Louisiana insurance market not “Florida problem in the making” – ALIRT – Artemis.bm

Louisiana’s homeowner’s insurance market is not “another Florida problem in the making”, ALIRT Insurance Research experts say, highlighting the significant differences between the markets.

Due to the significant challenges facing the Florida homeowner’s insurance market, ALIRT said its clients have been asking if Louisiana is another market facing similar challenges.

Louisiana has also experienced insurance industry failures, with large insurance claims falling to insurance companies after several years of hurricane and storm damage.

Severe damage from hurricanes, tornadoes and other extreme weather events has taken a toll on some Louisiana homeowner carriers.

But it’s also true that many of them were offshoots of Florida players, so some of the challenges they felt from Florida made them strong players in the Louisiana market.

ALIRT CEO David Paul explains in a research note that, “In short, we do not believe that the housing market in Louisiana is another Florida problem in the making, although there is a clear connection between the two states.”

Adding, “That said, the Louisiana homeowner’s insurance market is facing challenges and we’re concluding by presenting a panel of 21 leading Louisiana homeowner’s insurance experts who are not part of the major insurance companies, with the goal of providing readers with an insight into the current financial crisis.” he can be in the middle of the group.”

Louisiana’s homeowner’s insurance market is smaller than Florida’s, with only $2.1 billion in written premiums in the state in 2021, compared to Florida’s $12.3 billion.

“In short, the Louisiana HO market is small and has a very low profile of the coast. This is understandable due to the difference in population, Florida has about 5 citizens,” said ALIRT.

The composition of the writers is also very different, with 61% of the wages in Louisiana written by the largest insurance groups of the country 8, where Florida sees the same groups of 8 writing less than 25% of its wages.

“This suggests that Florida relies heavily on small local or stand-alone insurers, with high-quality insurance groups far from them,” the researchers wrote.

As a result, ALIRT finds that Louisiana is less reliant on smaller, smaller insurers than Florida.

“ALIRT reports that of approximately 80 of the insurers established since the 1990s to serve the Florida HO market, approximately 25% have gone out of business. This number alone should be a warning to the continued instability of some of the existing carriers,” he said.

Additionally, Louisiana has not experienced “years of victimization by non-accident-related drivers,” unlike Florida.

Cooperation between the two countries comes from sharing the risk of Gulf Coast winds between them.

What Paul once wrote, “One thing that is notable – and perhaps unfortunate – is the growth over the years of the aforementioned small Florida homeowner’s insurance professionals in Louisiana in an attempt to diversify their properties. This strategy has been disrupted by the large losses associated with winds in Louisiana in 2020 and 2021. Although these insurers were moving far from home, it was clear that they were not distinguishing the risks of Gulf-related hurricanes.”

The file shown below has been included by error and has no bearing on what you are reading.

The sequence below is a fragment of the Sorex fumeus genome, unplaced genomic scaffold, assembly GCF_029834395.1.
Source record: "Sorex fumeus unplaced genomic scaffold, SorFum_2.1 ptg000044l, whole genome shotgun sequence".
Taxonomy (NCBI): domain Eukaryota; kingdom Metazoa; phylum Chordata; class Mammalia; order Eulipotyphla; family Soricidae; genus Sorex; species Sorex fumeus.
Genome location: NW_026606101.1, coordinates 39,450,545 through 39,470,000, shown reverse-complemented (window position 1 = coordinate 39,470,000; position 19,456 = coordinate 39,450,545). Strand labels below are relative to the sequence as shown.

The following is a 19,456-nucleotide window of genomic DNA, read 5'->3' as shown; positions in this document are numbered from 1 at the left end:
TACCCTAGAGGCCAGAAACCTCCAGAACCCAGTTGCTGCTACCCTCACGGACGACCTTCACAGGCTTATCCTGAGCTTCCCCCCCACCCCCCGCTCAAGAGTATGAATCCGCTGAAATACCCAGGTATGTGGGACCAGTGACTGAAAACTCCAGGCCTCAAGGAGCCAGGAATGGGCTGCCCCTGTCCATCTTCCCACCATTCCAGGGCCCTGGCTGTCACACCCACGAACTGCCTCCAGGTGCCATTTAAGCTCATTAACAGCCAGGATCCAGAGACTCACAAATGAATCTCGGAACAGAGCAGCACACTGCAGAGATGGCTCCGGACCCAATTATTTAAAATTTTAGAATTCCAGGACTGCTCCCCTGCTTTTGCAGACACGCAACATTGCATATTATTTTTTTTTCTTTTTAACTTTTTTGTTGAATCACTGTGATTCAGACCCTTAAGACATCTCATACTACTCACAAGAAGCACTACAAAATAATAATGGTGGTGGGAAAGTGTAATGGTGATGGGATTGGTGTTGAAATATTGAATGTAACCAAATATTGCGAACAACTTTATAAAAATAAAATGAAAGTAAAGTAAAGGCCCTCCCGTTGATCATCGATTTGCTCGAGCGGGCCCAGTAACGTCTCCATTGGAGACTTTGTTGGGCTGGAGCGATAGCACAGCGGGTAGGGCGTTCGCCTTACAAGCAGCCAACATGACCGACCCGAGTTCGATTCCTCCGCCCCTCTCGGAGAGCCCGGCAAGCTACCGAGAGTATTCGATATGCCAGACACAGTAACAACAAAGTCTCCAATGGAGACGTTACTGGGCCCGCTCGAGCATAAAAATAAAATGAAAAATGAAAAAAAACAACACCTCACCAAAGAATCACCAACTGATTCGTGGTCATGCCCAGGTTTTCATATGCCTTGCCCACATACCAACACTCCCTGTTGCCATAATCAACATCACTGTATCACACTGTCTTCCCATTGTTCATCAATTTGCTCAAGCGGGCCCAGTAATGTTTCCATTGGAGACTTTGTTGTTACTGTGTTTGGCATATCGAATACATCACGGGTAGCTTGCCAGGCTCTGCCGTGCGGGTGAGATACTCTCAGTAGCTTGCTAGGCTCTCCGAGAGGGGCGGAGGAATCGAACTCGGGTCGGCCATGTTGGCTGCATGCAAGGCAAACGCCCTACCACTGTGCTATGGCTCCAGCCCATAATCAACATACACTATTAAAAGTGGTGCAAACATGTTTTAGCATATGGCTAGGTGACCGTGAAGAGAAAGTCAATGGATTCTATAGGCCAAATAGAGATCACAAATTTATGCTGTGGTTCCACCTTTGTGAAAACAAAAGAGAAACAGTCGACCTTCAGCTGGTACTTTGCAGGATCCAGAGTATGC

Adding, “The merger between the two markets has created a major crisis in Louisiana, as many Florida-based insurers are laying off jobs and exiting the latter state, further exacerbating an already troubled market.”

Louisiana’s problems occurred after the state’s worst hurricane damage, but even the shipping issues were not common, except among carriers that had already worked and been sued in Florida, it seems.

In addition, ALIRT feels that Louisiana has successfully addressed the challenges of the insurance market.

“Finally, even though the Louisiana homeowner’s market has been expensive since 2005, the state – to its credit – has not tried to create high prices through the use of premium rates and reinsurance, nor has it allowed its property insurance to compete with the private market, “This review is read.

The ALIRT paper points to “years of disruption” in the Florida market “which led to the exit of many international carriers and the rise of small, weak insurers that relied heavily on returns and a history of insolvencies.”

“ALIRT anticipates increased market volatility and financial failure in the Florida market based on the financial records of several of Florida’s smaller insurers. In fact, our April update on the Florida HO market found that approximately 70% of voluntary insurers This one in Florida had ALIRT Scores that fell into the “red zone” indicating potential need. The same is not the case in the Louisiana market, which traditionally has few dedicated insurers in Louisiana (indeed, several of these were filed for insolvency last year).

The analysis shows a brighter future for the Louisiana property insurance market, than the one Florida is facing without dealing with its problems.

“Even though the Louisiana market is facing some serious coastal disasters (such as hurricanes Katrina and Rita in 2005), the state has passed recent laws to help promote the market for healthy products. If the market can avoid hurricane damage in a few years coming (as well as lower insurance rates), we expect the public housing market to return with enough strength to handle the risks flowing to the Louisiana Citizens Property Insurance Corporation, “. analysis says.

Read all of our news and analysis of the Florida insurance and reinsurance market.